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WAKE FOREST — Larry Grunewald has always been a bit of a space enthusiast, serving as president for his high school rocket team in the 1960s.
The Richmond, Virginia native went on to study aerospace engineering at Virginia Tech. During his last year and a half of college, he had the opportunity to work alongside Boeing engineers as the company worked on one of the most famous space projects in history — constructing the Saturn V rocket that launched men to the moon during the Apollo 11 mission of 1969.
“This is one of the things that we got as a token for having participated in the whole deal,” said Grunewald, now 72 and living in Wake Forest, during an interview this week to reflect on the mission’s 50th anniversary.
He pulled out certificates signed by Boeing officials and Kennedy Space Center Director Kurt H. Desus, recognizing Grunewald’s participation in making the Apollo 11 mission a success. Grunewald also has other memorabilia: several old Richmond Times-Dispatch editions reporting on the moon landing, Buzz Aldrin’s autograph from when Grunewald bumped into the astronaut years later, and the autograph of NASA engineer Christopher Kraft, who died earlier this week.
Boeing was one of several companies contracted to build parts of the Saturn V rocket. The company was responsible for constructing the first stage of the rocket — the bottom section of engines and fuel tanks that was the first to detach after the vessel left the earth’s surface. Grunewald traveled to New Orleans as one of about 20 students shadowing Boeing’s engineers as they created the first stage.
Then Grunewald was asked to travel to Cape Canaveral, Florida as NASA assembled the four stages of the rocket and transported it to the launch pad.
The timing was perfect, Grunewald said. He and his wife married July 6 that year, and the two spent a honeymoon of sorts living by the Florida beach while Grunewald continued his involvement with Boeing.
“There was a lot of energy,” Grunewald recalled. “People were always working hard but here ... you were having double-checks, triple-checks, quadruple-checks because any little thing that could go wrong could abort this or could delay the mission.”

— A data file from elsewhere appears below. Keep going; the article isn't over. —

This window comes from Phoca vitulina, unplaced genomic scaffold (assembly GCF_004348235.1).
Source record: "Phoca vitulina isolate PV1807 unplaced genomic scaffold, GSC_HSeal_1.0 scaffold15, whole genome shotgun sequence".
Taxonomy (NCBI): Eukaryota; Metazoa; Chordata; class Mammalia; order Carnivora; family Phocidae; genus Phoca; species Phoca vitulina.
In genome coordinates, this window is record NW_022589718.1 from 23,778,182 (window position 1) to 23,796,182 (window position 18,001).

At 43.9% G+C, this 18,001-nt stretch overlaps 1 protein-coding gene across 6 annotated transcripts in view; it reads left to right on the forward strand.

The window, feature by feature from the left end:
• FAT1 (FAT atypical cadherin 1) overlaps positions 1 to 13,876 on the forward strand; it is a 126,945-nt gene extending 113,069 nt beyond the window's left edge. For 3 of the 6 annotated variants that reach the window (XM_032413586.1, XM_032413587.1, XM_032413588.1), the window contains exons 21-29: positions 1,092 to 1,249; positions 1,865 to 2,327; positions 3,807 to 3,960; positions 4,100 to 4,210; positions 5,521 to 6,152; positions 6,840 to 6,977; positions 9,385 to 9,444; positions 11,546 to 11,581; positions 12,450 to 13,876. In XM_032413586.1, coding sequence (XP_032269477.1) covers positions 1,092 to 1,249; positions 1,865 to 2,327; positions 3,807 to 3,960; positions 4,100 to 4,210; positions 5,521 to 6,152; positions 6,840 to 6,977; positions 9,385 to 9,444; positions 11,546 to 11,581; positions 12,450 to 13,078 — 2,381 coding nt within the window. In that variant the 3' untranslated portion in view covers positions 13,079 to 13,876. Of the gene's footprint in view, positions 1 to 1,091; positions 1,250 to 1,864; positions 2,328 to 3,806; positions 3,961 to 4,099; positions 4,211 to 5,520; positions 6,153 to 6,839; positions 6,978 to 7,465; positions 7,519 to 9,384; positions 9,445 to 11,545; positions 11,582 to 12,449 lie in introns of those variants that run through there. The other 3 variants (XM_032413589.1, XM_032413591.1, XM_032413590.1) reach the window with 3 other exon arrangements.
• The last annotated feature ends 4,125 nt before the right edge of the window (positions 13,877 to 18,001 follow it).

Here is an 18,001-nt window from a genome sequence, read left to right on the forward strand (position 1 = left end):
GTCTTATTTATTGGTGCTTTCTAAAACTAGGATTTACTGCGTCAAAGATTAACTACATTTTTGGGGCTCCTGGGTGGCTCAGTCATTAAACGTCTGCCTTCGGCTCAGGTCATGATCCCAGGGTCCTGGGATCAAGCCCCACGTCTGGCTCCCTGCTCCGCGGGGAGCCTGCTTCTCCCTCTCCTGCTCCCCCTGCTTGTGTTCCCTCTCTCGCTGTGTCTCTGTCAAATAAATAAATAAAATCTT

His job involved documenting potential issues with the rocket after they were noticed by the craftsmen putting the rocket together. Grunewald would then give measurements to the engineers who were responsible for coming up with fixes.
“I got to fill in my two cents every now and then when I thought I knew something — but I didn’t want to embarrass myself,” Grunewald said. “But I had a couple of ideas they seemed to implement.”
On July 16, Grunewald and the other Boeing engineers were about as close to the launch pad as it was safe to be to watch the launch. He remembers being up against a chain-link fence watching and listening to the countdown.
A few seconds before the timer hit zero, the engine started to move and the fuel began to combine and combust. Then, at zero, the rocket began to lift into the sky.
“I was just all goosebumps, all from my head to my toes,” Grunewald said. “The one surprise that I had was when the rocket was elevating into the sky the sound was different than I thought it was going to be. I thought it was going to be this huge loud roar. Something like a train going by. But instead it was like a series of explosions.”
That was the sonic boom of different gases exceeding the sound barrier, Grunewald later learned. For the next two minutes the rocket continued its ascent, until at last the first stage detached. The work he and all the other Boeing engineers had done fell into the ocean, its role in the mission over.
Fifty years later, nothing has come close to seeing that launch.
“That was probably the most exciting moment in my life, seeing that thing go off, and that’s all apologies to my daughters and my wife and everything,” Grunewald said with a laugh. “They put more in my life than that, but just that moment was exhilarating.”
When Grunewald graduated college, he got a range of job offers, including Proctor & Gamble wanting him to help make peanut butter. Grunewald decided to go into telecommunications, working with companies like AT&T and Satellite Business Systems to create infrastructure and launch communication satellites into orbit.
One of his biggest disappointments is that in the 50 years since, technology hasn’t advanced enough to where he could journey to the moon himself.
He said he thinks he understood the significance of what he was working on at the time. But there was one effect of the mission that he said he only realized later.
“It was political as much as anything to get to the moon before the Russians back then,” Grunewald said. “And it was something that pulled the country together. I’m not sure I sensed that as much then as I do now.”